Can you imagine the big banks saying: “Hey, Obama! Break us up! We need regulation!” Of course not. That’s because corporations almost never take positions that threaten their short-term self-interest. Can you imagine a mainstream corporation leading the charge on, say, marriage equality twenty years ago? Nope. (Richard Socarides, a staffer in the Clinton White House, has written about how hard it was to get business leaders even to talk about the issue then.)

Businesses hate controversy: leadership just wants to keep their heads down and pump out widgets. “Shut up and ski,” is what many tell the ski resort I work for when we delve into climate or social issues. Even recent activism by many firms in support of LGBT and transgender rights—which has been hugely effective—proves the point. Those actions weren’t risky; rather, like taking a strong position on civil rights in the late seventies, they boarded a train that was leaving the station.

This innate cautiousness is a problem in a climate changed world. When respected organizations like NOAA report that we might see sea level rise of up to 9 feet by 2050-2060, we’ve got a crisis that’s going to require rapid government response. How do you get there when even citizens who consider themselves “alarmed” about global warming take few public actions to drive change, as a new study in the Journal Nature Climate Change reports?

Two studies inform the question. Recent analysis by business school professors Michel Toffel and Aaron Chatterjee showed the strong influence CEO activism has on public views. If, for example, Tim Cook, the CEO of Apple, is reported to oppose a law, that fact increased the number of people who would themselves oppose the law. Second, a 2014 study of 20 years of public opinion data by two political scientists—Martin Gilens and Benjamin Page—showed that business leaders have far more influence on politicians than common citizens.

In short: in this post-Citizen’s United world, voter opinions are both influenced by, and trumped by the corporate elite; and most people aren’t taking public action on climate anyway. Business voice matters, big time.

That means to stave off nine feet of coastal flooding, we’re going to need corporations to help. And to make a difference, they’re going to have to take strong political positions that go against their short term self-interest. This type of action—particularly the use of their powerful voice—runs counter to the standard business approach to climate: keep your head down and cut your carbon footprint. The problem is that cutting carbon a little bit at one corporation doesn’t solve climate change. And worse, it’s an overt dodge of the harder, more controversial work of using voice and influence to drive change. But it’s very effective, placating customers, shareholders and employees while freeing business of the need to take meaningful, but riskier, action.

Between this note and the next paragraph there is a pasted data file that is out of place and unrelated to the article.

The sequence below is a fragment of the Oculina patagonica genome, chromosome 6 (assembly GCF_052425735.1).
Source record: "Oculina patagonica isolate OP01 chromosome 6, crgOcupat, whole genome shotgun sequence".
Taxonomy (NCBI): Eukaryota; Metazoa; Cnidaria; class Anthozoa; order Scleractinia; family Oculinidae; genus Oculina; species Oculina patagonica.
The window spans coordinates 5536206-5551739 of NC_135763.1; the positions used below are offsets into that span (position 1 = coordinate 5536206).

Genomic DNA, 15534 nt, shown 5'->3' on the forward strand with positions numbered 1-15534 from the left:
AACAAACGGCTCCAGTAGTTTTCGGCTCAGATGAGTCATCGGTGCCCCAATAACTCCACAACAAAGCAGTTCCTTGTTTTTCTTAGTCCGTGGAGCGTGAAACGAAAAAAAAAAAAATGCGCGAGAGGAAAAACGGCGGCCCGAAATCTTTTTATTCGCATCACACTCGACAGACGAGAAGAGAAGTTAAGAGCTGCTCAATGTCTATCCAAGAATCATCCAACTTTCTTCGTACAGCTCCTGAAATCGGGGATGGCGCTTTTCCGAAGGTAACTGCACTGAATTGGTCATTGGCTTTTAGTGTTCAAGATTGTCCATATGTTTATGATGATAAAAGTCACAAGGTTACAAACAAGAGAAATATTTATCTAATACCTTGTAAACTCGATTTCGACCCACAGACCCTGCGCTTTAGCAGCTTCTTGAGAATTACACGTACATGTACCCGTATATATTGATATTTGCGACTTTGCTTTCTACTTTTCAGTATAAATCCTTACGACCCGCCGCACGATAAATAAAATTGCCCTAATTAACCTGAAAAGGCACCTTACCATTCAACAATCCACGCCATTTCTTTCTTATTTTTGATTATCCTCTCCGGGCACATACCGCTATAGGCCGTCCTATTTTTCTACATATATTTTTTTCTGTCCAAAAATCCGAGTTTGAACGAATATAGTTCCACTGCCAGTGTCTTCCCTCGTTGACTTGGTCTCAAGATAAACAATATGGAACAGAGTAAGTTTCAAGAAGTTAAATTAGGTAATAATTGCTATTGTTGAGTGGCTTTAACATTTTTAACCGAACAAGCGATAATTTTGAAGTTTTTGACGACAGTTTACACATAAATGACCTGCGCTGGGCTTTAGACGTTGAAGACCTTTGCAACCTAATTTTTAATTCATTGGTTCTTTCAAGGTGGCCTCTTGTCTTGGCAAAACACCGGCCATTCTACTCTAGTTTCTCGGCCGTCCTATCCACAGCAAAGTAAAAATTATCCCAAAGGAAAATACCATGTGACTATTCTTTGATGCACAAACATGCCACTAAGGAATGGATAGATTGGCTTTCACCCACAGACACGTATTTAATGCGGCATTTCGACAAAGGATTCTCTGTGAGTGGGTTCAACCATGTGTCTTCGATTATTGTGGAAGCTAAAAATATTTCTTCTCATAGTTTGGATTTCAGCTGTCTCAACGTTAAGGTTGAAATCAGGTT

Solving climate change by taking actions that don’t solve climate change is a bad place to be. To drive real change, a corporation might have to go beyond , say, supporting a carbon tax in the abstract, which many businesses have already done, but instead demand a large carbon tax, which might hurt the short term bottom line; call out climate denying elected officials; or publicly endorse candidates based on their climate position.

Getting corporations to do any of these things is a big lift. It goes against their Buddha-nature. They move only when then need to, driven by profit. Compare soda manufacturer’s nonexistent lobbying response on climate to their well-organized, rapid and well-funded reaction to proposed “obsesity” taxes on sugary drinks in multiple states, as documented in Marion Nestle’s new book Soda Politics: Taking on Big Soda (and Winning.)

Not surprisingly, corporations are not bringing out similar knives on climate. Of course they haven’t. Why would we expect these fundamentally amoral entities to behave ethically? Senator Sheldon Whitehouse wrote in Harvard Business Review that “Despite the statements emitted from oil companies’ executive suites about taking climate change seriously and supporting a price on carbon, their lobbying presence in Congress is 100% opposed to any action.” He also notes that “while Coke and Pepsi have been vocal behind the scenes on the need for climate action, here in Congress their lobbying agencies don’t support their position.” True, before the Paris climate conference, 365 corporations backed the EPA Clean Power plan, Obama’s signature climate rule. But that’s not altogether risky, given that the law, under the Clean Air Act, requires such a plan.

We’re at a singular time in history. Solutions to the climate crisis, the greatest challenge facing humanity today, are advancing rapidly. Coal is in free fall; the cost of solar and wind energy is plummeting, along with the cost of batteries. In 100 years, we’ll have solved the problem. But we don’t have 100 years, and so we need to accelerate the process with a policy boost. In a short timeframe, only business voice and lobbying power can make this happen. And so for the first time in history, humans need corporations, their intentionally sociopathic Frankenstein’s monster, to grow a soul.

Auden Schendler is an American climate activist, businessman, and the author of Getting Green Done.